The dark side of diamonds

Blood Diamond, a new film starring Leonardo DiCaprio, has dragged the issue of 'conflict diamonds' back into the spotlight. What is the industry doing to tackle the problem? And how can you avoid buying a conflict diamond?

What are conflict diamonds?

They are illegally mined or smuggled diamonds used by criminals or organised rebel fighters to finance serious crime or armed conflict. Most diamonds are mined from deep-shaft pipes of kimberlite in southern Africa, Russia and Canada. This is costly and involves a high level of investment and risk on the part of large multinationals, who create work for local people and pay tax on their earnings to governments. By contrast, secondary or alluvial' diamonds can be pulled from riverbeds by anyone with a shovel and sieve rich pickings for criminals and warlords desperate for cash.

What happens in Blood Diamond?

The film, which opened in the US last week at the peak of the diamond-buying season and comes to Britain next month, is set in 1999 in Sierra Leone. Amid a brutal civil war that saw warlords terrorise local people into work as enslaved diamond miners or soldiers by chopping off children's arms, it tells the story of a poor Mende farmer mixed up in a conflict between a mercenary diamond smuggler (DiCaprio) and the local crime syndicate. Worryingly for the diamond industry, the film implies that (a thinly fictionalised version of) De Beers, the world's biggest diamond company, was knowingly complicit in the trade in conflict, or blood', diamonds a charge comprehensively rejected by De Beers in an eight million dollar PR drive this autumn.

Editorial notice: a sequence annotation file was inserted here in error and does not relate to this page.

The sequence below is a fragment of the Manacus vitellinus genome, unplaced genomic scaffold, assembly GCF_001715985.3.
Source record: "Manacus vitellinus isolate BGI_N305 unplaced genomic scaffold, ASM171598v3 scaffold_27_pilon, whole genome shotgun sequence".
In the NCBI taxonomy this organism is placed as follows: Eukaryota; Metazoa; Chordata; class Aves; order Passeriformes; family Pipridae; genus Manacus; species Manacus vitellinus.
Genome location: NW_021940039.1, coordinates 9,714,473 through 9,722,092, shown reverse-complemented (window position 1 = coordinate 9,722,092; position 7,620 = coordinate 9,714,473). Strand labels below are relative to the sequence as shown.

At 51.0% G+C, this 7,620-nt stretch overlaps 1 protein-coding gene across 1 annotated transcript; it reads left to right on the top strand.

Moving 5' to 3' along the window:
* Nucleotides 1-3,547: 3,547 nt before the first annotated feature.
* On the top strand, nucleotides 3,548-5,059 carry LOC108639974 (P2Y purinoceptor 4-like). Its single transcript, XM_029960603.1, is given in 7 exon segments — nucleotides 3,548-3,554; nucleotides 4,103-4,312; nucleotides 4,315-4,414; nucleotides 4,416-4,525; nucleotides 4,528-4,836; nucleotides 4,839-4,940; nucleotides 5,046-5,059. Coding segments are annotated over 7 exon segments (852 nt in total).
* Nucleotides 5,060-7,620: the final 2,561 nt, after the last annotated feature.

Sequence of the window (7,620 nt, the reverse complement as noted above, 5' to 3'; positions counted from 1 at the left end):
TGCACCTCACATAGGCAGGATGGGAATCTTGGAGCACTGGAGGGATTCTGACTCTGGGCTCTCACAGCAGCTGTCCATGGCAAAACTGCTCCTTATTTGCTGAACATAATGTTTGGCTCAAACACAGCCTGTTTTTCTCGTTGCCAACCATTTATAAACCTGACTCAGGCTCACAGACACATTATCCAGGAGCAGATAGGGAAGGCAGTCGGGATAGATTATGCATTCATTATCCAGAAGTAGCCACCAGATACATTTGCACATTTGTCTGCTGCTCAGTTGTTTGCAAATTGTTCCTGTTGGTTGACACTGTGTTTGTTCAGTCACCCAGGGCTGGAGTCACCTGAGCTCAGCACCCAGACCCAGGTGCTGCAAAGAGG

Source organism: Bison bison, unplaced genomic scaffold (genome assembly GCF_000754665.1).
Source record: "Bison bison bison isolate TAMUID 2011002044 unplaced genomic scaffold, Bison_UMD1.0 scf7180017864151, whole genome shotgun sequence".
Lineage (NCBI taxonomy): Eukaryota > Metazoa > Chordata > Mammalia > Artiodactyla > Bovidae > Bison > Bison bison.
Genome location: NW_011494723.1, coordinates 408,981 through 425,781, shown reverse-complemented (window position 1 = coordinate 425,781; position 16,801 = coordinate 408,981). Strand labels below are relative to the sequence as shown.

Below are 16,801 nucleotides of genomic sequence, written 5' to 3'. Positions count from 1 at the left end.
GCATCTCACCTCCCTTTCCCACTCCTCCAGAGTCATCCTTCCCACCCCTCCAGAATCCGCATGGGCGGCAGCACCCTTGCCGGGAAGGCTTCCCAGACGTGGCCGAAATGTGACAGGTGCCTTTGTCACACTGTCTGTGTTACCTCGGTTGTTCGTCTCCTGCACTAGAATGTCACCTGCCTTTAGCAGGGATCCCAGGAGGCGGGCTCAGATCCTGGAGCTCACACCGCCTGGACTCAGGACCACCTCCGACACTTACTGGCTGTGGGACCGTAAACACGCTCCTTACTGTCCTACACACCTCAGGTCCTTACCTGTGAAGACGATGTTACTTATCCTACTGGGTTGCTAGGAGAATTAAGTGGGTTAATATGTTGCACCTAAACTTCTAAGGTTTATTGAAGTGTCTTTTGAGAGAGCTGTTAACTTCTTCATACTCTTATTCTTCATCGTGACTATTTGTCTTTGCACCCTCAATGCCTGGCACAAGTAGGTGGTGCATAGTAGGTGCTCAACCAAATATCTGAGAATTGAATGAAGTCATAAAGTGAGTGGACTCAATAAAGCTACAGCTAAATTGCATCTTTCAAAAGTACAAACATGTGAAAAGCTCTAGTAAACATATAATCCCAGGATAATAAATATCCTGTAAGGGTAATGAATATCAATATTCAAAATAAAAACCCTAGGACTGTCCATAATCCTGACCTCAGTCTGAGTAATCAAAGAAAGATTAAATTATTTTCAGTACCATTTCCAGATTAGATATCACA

Are conflict diamonds common?

Not any more. But in the 1990s, they accounted for about 15% of the world's $10bn trade in rough diamonds, according to Partnership Africa Canada, a human rights group. The trade began in the early part of the decade with Jonas Savimbi's Unita rebels in Angola and later financed the conflict in Sierra Leone that provides the backdrop to Blood Diamond, and also in the Democratic Republic of Congo. Currently, conflict diamonds are fuelling civil war in the Ivory Coast, but are thought to account for less than 1% of the global diamond trade.

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How was the problem tackled?

Spurred into action by investigations and lobbying by non-governmental organisation (NGO) activists, notably the UK-based Global Witness, the diamond industry mining firms, governments, traders and interested NGOs organised a conference in 2000 at Kimberley, the South African town where the industry was born in the 19th century, to explore ways of tackling the problem. Launched in 2003, the Kimberley Process is an international scheme under which signatory governments must certify that any export of rough diamonds from their territories are conflict-free. The idea is to make any consignment of diamonds traceable from point of sale to the originating mine. To date, 71 countries have signed up to the scheme, which has sharply cut the trade in illicit stones.

Has it solved all the problems?